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According to CNN, US lawmakers are now calling for research into the coronavirus pandemic's impact on mental health. A Covid-19 Mental Health Research Act could be introduced soon. The legislation would direct $100 million annually for five years to the National Institute of Mental Health to fund research on the mental health consequences of the pandemic.

It's about time. Hopefully, this will lead to a better understanding generally of the role trauma plays in the lives of children and families.

The bill will largely focus on health care workers and their feelings of acute stress and anxiety as well as children, adolescents, and seniors who have also been uniquely impacted. I hope and will advocate that this research includes behavioral health organizations. While physical health care providers have been dealing with those who are sick, it is the people who work at places like Beech Brook who have been holding the rest of the world together and picking up the broken pieces.

Other funding would support post-pandemic mental health response and suicide prevention, and this will be much needed.

The demand for mental health care is overwhelming some providers, and I believe that as kids go back to school and our nation moves back toward “normal,” we will also feel the crush of need as well.

Youth suicides had been rising before the pandemic, and it is too early to link an increase in deaths directly to school closures, Katrina Rufino, an associate professor of psychology at the University of Houston, told CNN in January.

Nationally, the proportion of emergency room visits related to mental health doubled between April and October for children between the ages of 5 and 11 and tripled for those between the ages of 12 and 17, compared to the same period in 2019, according to the CDC.

I suspect that many of these children did not have the supportive services offered by agencies like Beech Brook. These may be the kids that have now flown under the radar for nearly a year.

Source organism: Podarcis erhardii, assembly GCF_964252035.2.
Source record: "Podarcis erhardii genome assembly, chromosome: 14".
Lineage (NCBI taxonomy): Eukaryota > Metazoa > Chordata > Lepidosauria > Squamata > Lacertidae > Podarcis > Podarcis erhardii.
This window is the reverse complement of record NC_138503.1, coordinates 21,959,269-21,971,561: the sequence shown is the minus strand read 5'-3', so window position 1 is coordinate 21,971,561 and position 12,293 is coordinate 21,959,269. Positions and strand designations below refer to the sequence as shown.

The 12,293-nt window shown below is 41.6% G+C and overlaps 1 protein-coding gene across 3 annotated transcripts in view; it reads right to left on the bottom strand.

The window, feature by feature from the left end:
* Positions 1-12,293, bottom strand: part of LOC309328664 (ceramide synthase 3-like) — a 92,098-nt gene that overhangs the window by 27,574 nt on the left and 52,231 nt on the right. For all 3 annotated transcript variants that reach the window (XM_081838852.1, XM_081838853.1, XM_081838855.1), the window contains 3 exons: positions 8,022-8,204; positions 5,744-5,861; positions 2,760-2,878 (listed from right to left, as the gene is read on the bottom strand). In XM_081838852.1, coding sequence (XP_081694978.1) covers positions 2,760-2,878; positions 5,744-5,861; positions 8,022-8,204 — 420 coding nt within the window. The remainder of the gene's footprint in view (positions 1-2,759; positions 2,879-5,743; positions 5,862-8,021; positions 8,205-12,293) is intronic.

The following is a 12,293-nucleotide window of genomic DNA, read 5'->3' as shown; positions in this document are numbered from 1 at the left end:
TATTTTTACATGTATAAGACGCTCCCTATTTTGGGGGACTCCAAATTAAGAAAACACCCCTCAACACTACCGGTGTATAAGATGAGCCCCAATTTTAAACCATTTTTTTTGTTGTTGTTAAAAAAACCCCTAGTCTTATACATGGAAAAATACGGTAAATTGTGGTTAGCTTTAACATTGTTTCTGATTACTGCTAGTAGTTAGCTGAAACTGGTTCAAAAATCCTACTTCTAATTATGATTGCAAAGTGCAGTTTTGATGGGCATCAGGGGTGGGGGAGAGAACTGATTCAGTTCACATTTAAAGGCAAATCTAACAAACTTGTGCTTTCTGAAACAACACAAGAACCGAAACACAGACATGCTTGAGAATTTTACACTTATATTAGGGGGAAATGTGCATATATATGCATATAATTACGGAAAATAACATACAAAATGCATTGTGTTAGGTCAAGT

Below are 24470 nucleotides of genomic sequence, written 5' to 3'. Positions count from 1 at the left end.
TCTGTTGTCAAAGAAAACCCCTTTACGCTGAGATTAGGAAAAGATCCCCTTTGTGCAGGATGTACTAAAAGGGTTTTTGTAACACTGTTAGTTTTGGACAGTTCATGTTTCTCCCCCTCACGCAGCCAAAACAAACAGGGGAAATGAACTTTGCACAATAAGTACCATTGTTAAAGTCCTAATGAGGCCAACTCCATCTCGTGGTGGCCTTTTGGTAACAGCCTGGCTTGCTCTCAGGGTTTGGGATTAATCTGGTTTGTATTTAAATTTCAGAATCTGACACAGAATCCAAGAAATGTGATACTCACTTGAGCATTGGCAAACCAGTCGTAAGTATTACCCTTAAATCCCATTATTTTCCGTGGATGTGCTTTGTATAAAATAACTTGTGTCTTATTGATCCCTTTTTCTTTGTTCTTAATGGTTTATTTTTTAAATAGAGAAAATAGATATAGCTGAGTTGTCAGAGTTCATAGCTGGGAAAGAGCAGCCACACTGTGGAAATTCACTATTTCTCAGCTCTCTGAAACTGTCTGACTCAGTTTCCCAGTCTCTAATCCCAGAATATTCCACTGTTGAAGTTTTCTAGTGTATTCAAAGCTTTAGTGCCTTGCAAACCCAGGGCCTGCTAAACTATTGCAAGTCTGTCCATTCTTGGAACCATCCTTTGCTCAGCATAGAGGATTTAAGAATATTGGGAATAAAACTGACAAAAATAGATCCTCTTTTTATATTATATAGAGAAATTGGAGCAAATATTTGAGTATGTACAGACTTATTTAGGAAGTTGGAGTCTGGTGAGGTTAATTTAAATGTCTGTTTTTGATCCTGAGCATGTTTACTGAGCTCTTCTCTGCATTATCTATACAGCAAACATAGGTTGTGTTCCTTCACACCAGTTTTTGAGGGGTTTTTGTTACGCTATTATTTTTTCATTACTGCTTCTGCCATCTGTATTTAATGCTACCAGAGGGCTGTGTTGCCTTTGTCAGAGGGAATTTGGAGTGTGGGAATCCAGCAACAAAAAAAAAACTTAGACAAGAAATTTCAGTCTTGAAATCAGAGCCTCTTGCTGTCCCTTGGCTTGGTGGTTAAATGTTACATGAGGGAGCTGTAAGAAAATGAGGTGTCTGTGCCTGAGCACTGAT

Finally, I want to leave you with this thought by Donna Ashworth:

In twenty years’ time...

People will not ask the children of 2020 if they caught up with their studies.

They will not ask them what grades they made, despite the year off school.

They will ask them with wonder ‘what was it like?’

They will ask them ‘how did you cope?’

‘How did you feel?’

‘What do you remember of those days?”

They will listen in awe to the tales of clapping on doorsteps for the medical workers.

They will sit open-mouthed to hear of daily walks being the only life we saw and how much we missed human contact and gatherings.

They will be amazed to know about empty supermarkets, online concerts, birthdays spent on a screen and a life lived inside.

They will listen, then sit back with amazement and say, ‘Wow. You went through so much.’

So think about what you would like your children to take away from this whole year.

Tell them they are not behind.

Tell them they are not missing out.

Tell them they are extremely special indeed and they will be forever made stronger by this unique time.

Tell them catching up is not even a thing because they have grown so much in so many other ways.

Remind them too of the fun stuff, the family jigsaws, the window rainbows, the zoom bingo.

The feeling of safety and togetherness amidst the chaos.

Let them take that thought with them through life.

Change the narrative now and it will travel far.

Tell the children they are not behind.

They are special.

They are special.

Thanks to you and your belief in Beech Brook, I know that the children we work with are in good hands. We are so grateful for your support.

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